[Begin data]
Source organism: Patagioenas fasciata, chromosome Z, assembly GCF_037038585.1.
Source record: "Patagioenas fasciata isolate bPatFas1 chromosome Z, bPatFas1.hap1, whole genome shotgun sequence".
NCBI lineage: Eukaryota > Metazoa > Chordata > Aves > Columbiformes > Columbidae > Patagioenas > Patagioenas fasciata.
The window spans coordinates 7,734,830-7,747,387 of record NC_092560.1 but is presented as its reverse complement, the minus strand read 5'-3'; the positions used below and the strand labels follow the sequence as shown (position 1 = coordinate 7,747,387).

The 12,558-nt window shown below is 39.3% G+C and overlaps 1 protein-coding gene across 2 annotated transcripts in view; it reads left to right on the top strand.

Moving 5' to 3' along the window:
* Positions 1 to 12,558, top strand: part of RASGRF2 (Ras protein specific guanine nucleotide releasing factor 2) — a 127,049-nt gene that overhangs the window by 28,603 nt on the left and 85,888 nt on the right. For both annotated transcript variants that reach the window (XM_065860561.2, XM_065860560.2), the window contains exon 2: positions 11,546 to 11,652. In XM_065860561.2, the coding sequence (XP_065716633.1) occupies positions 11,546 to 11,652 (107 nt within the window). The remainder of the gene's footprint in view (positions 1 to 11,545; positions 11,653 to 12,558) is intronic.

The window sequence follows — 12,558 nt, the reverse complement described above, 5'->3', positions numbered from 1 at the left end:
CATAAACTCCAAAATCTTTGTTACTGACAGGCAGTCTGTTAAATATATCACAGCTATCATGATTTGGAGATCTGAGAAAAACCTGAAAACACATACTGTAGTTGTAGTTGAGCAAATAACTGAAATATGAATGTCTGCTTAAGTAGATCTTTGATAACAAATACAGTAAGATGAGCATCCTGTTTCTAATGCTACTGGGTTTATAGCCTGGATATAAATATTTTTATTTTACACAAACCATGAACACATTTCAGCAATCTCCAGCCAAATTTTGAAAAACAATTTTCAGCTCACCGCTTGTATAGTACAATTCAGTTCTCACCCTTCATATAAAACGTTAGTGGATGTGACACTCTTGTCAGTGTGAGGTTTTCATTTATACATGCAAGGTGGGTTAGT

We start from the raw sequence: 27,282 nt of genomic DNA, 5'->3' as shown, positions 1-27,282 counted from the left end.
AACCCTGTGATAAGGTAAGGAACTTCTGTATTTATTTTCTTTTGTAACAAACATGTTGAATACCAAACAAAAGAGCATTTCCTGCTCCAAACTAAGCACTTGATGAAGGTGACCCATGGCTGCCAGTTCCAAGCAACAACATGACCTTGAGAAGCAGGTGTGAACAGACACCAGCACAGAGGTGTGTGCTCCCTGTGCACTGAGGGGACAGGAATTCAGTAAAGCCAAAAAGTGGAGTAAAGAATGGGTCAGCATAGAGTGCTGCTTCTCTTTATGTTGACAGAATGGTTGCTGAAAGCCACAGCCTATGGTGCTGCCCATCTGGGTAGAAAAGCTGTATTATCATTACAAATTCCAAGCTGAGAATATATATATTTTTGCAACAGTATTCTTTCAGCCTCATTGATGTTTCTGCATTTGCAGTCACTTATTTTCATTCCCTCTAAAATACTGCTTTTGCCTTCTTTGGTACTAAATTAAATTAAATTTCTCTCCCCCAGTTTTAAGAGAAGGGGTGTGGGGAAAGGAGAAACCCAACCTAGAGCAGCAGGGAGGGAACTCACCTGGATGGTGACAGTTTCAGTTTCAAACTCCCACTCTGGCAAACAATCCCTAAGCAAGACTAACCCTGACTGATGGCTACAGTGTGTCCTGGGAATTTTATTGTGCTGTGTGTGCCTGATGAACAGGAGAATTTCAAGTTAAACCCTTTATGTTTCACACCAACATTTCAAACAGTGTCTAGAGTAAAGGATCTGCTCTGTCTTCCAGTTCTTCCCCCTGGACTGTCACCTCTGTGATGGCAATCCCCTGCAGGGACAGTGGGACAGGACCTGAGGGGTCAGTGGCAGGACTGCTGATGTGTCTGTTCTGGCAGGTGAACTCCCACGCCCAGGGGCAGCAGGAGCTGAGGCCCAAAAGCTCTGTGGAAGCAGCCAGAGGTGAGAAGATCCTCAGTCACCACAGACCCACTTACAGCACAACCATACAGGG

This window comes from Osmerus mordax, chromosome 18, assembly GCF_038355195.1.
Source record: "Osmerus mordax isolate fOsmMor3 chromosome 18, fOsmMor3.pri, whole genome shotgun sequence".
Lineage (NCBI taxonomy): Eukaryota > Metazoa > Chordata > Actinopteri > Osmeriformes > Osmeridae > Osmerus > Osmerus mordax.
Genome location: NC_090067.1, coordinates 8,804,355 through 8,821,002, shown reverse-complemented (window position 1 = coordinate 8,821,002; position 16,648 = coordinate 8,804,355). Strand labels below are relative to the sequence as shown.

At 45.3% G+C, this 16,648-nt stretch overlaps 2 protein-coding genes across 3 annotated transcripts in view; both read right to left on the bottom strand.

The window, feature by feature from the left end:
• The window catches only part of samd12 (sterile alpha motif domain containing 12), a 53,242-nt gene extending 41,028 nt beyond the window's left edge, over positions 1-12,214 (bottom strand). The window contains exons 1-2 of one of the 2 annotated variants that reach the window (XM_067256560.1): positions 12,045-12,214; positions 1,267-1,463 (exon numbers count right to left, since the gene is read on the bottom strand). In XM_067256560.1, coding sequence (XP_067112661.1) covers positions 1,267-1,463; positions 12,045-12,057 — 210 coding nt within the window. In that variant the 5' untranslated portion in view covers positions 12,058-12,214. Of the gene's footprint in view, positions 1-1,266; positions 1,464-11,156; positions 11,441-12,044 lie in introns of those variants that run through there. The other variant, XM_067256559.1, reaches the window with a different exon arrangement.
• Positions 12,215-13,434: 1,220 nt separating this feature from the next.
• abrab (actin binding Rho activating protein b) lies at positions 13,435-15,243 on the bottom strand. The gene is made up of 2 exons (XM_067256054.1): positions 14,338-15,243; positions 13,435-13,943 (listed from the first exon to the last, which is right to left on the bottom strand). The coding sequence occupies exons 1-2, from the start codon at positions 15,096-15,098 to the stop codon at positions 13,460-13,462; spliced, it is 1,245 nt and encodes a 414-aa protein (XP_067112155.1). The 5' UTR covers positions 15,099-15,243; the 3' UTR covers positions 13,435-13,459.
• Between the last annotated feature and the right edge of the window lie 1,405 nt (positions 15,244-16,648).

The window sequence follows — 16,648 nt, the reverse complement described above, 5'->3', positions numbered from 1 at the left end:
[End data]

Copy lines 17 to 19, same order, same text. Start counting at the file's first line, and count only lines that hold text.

The window, feature by feature from the left end:
• The window catches only part of samd12 (sterile alpha motif domain containing 12), a 53,242-nt gene extending 41,028 nt beyond the window's left edge, over positions 1-12,214 (bottom strand). The window contains exons 1-2 of one of the 2 annotated variants that reach the window (XM_067256560.1): positions 12,045-12,214; positions 1,267-1,463 (exon numbers count right to left, since the gene is read on the bottom strand). In XM_067256560.1, coding sequence (XP_067112661.1) covers positions 1,267-1,463; positions 12,045-12,057 — 210 coding nt within the window. In that variant the 5' untranslated portion in view covers positions 12,058-12,214. Of the gene's footprint in view, positions 1-1,266; positions 1,464-11,156; positions 11,441-12,044 lie in introns of those variants that run through there. The other variant, XM_067256559.1, reaches the window with a different exon arrangement.
• Positions 12,215-13,434: 1,220 nt separating this feature from the next.